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I do reviews of Doctor Who from 1963 to present, plus spin-offs. As well as this I do non-Doctor Who related reviews of Grimm, The Walking Dead, Buffy the Vampire Slayer, Angel, Dollhouse, Blake's 7, The Crown, Marvel's Agents of SHIELD, Sherlock, Firefly, Daredevil and many more.
There are also reviews of more than 400 films.
Sunday, 26 July 2009
Doctor Who: The Seeds of Doom
“That chap you called in from UNIT- is he quite sane?”
Another story from Robert Banks Stewart is an exciting prospect given how fantastic Terror of the Zygons was, and this starts off promisingly, with a mysterious and clearly alien spore being found in Antarctica. Our first sight of the Doctor and Sarah is a little odd though- from the beginning he’s basically acting as a government agent with the only reason given being a throwaway reference to UNIT. This doesn’t sit well with the Doctor’s recent impatience with his ties to UNIT, and seems to owe an awful lot to Banks Stewart’s history as a writer on The Avengers.
Still, it’s a great episode, however oddly it slots into the series- and it slots in particularly oddly in the context of the marathon. Tony Beckley gives an excellently camp performance as Harrison Chase from the start, although the character is yet another aspect of the story which seems to owe as much to The Avengers as Doctor Who. And John Challis is great as Scorby too. Maaaarleeene…
Oh, and just to remind us it’s the BBC in the mid 70s, we get the Governor from Porridge too!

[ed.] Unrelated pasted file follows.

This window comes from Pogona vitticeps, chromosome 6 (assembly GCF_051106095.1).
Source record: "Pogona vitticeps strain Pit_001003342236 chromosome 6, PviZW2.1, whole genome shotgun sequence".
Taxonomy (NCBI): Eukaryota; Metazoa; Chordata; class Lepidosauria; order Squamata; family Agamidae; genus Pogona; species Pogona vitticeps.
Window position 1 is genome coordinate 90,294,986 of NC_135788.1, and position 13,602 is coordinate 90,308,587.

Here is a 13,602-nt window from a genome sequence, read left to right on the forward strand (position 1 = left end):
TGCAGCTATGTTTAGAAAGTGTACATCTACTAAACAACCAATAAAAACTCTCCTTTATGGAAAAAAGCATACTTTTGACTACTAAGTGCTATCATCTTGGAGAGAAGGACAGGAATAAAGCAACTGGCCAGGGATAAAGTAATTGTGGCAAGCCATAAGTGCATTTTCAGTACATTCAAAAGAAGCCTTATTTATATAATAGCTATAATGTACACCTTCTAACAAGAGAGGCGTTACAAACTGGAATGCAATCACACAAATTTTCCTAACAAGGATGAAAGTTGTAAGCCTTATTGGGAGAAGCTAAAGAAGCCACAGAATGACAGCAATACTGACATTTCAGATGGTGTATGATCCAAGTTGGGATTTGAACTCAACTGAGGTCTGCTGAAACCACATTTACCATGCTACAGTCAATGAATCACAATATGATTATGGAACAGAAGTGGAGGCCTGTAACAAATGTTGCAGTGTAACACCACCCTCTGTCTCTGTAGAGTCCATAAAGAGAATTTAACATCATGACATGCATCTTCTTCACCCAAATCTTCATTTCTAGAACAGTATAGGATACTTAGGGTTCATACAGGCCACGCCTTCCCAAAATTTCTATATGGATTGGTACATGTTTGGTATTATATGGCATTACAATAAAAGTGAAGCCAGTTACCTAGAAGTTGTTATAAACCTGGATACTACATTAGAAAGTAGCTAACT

Lots of great ratcheting up of tension here though, with a nice little base-under-siege style Quatermass Experiment situation developing. I could do without all these extra superpowers the Doctor keeps picking up, though- apparently he’s not that bothered by the Antarctic temperatures. I don’t remember hearing anything about this in The Tenth Planet.
“I understand policemen are few and far between in the Antarctic.”
John Challis is fantastic as the cuckoo in the Antarctic nest, exuding real menace, and the presence of the weaker character Keeler really emphasises this. This episode has it all- it’s a tension-packed episode full of excitement with Scorby and the creature as this episode’s threat, while intrigue continues back in London with Dunbar’s betrayal (his reasons are petty, carefully calibrated for us to have no sympathy for him) and Harrison Chase’s general Bond villain demeanour.
But of course, this excellent two-part thriller is only the beginning.
“A car boot?”
“A Daimler car boot.”
“The car is immaterial.”
This episode changes the scene4 to Whitehall and Chase’s mansion, but the non-stop action continues. And there’s never been so much fisticuffs from the Doctor as we see here, not even during the “Hai!” Pertwee years. On the other hand, there was a fair bit of this sort of thing from John Steed in The Avengers…
Oh, and Amelia Ducat is fab. If also a bit of an Avengers character.
We’re reminded this is Doctor Who, though, as the Doctor is marched up to Harrison Chase at gunpoint, entirely under Chase’s power, and he declares “Hand over the pod.” The confrontation between the Doctor and chase is great, Chase coming across as a cross between a Bond villain and Prince Charles. He also gets what is possibly the best line of any villain ever: “I could play all day in my green cathedral.”
Towards the end, we get even more fisticuffs from the Doctor…
“What do you do for an encore, Doctor?”
The overall tone may be very different (no more harping on about The Avengers till the end of the review, I promise), but this story has a lot in common with The Ambassadors of Death in that the main threat, for most of the story, is not the alien being but the human reaction to it. Only in this episode does the threat from the Krynoid itself really start to become established.